Maximum Wordpress Performance on an EC2 Micro Instance

This is how to get Wordpress handling a reasonable continuous load on an Amazon EC2 t1.micro instance using only standard Ubuntu packages. I'm writing down the recipe before I forget how I managed it, and because I could not find a post that specifically details how to get all of Wordpress, Apache, mod_rewrite, mod_fastcgi, php-fpm and php-apc to play nicely together. Subsets, but not all of them. There's plenty out there for nginx though. Eventually I pieced an Apache solution together from many sources, and the synthesis follows. One post in particular from Brandon's Blog on FastCGI with PHP Opcode Cache does capture the basic principle and explains the benefits.  Note: most of the benefit is from opcode caching, mod_php will be fine for most sites.

Why an EC2 micro instance? Micro instances are only $0.025 per hour. However, a stock Wordpress/mod_php install quickly runs out of memory and CPU resources at just one request per second. One user ctrl-clicking on posts in the archive for a minute, or a vulnerability scanner, or rude crawler, can DOS your site for everyone else. Without these optimisations, your remaining option is to rent a small instance at 3.8x the price of a micro. I realise the irony of going to all this effort myself and yet my own blog is hosted on Blogger.

Aside: If you are using mod_php on a micro, set MaxClients from 150 down to 50 to respect the micro's limited 593MB of system memory, because each Apache+mod_php process chews about 10MB. Even with FastCGI bringing Apache processes down to 2.5MB, keep it low because there's only one CPU core for all 50 to share. On a micro I also recommend setting MaxRequestsPerChild to 1000, KeepAliveTimeout to 5, and MaxKeepAliveRequests to 30 (about two-thirds of MaxClients).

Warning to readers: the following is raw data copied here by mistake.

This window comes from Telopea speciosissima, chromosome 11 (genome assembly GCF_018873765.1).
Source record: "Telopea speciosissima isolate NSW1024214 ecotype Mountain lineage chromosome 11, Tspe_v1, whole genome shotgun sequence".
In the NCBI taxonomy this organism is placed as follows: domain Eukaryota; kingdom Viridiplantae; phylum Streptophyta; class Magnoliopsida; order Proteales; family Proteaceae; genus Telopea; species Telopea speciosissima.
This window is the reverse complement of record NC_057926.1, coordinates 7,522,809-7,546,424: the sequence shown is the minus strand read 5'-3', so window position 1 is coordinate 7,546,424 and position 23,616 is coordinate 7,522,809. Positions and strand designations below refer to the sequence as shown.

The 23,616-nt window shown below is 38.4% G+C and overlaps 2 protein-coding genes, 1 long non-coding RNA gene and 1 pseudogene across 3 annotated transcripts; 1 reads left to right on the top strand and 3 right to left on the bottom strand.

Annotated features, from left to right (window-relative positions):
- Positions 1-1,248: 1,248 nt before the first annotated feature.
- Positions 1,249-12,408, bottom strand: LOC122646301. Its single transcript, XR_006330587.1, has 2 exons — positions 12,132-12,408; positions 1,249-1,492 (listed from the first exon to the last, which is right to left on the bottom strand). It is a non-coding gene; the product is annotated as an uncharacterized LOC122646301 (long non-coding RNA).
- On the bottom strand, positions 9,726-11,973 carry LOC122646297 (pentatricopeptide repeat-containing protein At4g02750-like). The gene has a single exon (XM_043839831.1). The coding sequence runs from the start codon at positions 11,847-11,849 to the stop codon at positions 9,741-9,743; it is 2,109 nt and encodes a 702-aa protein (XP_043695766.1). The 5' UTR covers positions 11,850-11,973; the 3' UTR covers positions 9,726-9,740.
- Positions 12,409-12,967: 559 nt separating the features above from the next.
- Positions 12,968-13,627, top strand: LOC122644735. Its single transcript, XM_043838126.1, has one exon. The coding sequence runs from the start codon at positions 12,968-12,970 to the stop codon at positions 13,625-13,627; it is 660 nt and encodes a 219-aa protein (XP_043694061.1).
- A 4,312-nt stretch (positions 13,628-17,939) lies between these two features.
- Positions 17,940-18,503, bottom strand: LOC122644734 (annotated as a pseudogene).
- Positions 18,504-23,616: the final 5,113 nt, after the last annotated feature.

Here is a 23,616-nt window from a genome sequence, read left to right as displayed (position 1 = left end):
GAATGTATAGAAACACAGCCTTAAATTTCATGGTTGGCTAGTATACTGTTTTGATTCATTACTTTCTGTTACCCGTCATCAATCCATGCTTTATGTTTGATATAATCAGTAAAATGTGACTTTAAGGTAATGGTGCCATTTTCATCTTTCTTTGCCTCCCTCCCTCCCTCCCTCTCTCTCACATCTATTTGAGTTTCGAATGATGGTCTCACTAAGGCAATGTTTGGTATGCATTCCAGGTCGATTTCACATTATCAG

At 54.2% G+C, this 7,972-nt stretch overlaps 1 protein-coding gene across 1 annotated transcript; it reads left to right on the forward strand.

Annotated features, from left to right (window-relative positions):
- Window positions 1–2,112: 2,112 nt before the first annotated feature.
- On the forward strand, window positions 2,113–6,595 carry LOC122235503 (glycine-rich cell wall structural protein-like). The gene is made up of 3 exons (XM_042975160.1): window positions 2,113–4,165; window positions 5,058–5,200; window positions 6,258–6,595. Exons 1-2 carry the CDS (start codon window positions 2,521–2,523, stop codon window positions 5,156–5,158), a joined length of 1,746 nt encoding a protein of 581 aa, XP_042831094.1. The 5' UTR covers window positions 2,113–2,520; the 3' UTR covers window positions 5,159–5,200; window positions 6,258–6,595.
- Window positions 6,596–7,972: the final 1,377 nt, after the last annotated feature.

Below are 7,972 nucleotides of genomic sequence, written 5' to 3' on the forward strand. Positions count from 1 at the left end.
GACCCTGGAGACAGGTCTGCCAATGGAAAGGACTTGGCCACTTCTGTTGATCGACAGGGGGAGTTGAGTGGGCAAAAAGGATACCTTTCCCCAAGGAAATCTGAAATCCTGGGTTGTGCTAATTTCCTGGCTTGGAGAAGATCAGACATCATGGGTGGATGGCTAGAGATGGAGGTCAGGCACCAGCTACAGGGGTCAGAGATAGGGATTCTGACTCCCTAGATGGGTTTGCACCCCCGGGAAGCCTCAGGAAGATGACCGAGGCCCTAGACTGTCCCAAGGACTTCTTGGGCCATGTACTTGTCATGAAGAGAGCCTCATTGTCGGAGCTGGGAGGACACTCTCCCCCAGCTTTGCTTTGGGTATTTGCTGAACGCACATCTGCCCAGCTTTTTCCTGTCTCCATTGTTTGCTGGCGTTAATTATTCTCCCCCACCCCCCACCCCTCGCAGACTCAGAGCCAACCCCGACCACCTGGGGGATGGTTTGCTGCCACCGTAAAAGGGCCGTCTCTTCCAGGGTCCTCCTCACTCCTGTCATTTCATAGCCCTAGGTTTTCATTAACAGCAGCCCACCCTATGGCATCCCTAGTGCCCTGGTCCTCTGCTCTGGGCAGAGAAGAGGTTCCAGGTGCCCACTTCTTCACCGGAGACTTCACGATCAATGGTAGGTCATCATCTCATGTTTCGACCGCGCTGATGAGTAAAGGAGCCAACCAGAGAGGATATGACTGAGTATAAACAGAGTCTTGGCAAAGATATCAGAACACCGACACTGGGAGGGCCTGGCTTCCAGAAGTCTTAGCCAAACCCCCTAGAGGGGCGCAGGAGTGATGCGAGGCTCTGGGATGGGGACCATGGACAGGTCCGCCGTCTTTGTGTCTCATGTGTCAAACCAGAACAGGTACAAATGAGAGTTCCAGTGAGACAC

List of ingredients:

PHP FPM works with mod_fastcgi OR mod_fcgi_proxy but NOT mod_fcgid, because the latter does its own process management exclusively, so does not support proxying to an external process manager like PHP-FPM, and FPM is necessary to get the benefit of opcode cache sharing.

Basic Setup

First install Wordpress from scratch under Apache + mod_php to a DocumentRoot of /srv/wordpress. On Ubuntu, run sudo apt-get install libapache2-mod-php5 php5-mysql php5-gd to get dependencies.

Configure Permalinks using mod_rewrite, since they're pretty and getting mod_rewrite to play nice with FastCGI is part of the trick.

WP Super Cache

Install WP Super Cache from the plugin manager, using the default "PHP" caching. WP Super Cache is a huge win for minimal effort, serving cached HTML to anonymous users without regenerating the page.

Opcode and Object Caching

Install the APC opcode cache with sudo apt-get install php-apc. Run php -r 'phpinfo();'|grep apc to check that it's enabled. APC causes PHP sub-processes to inherit a warm opcode cache, greatly conserving CPU resources.

Extract /usr/share/doc/php-apc/apc.php.gz to /srv/wordpress/apc.php and visit /apc.php to see how the cache is doing. If fragmentation is substantial then shm_size is too low. Restrict access to apc.php.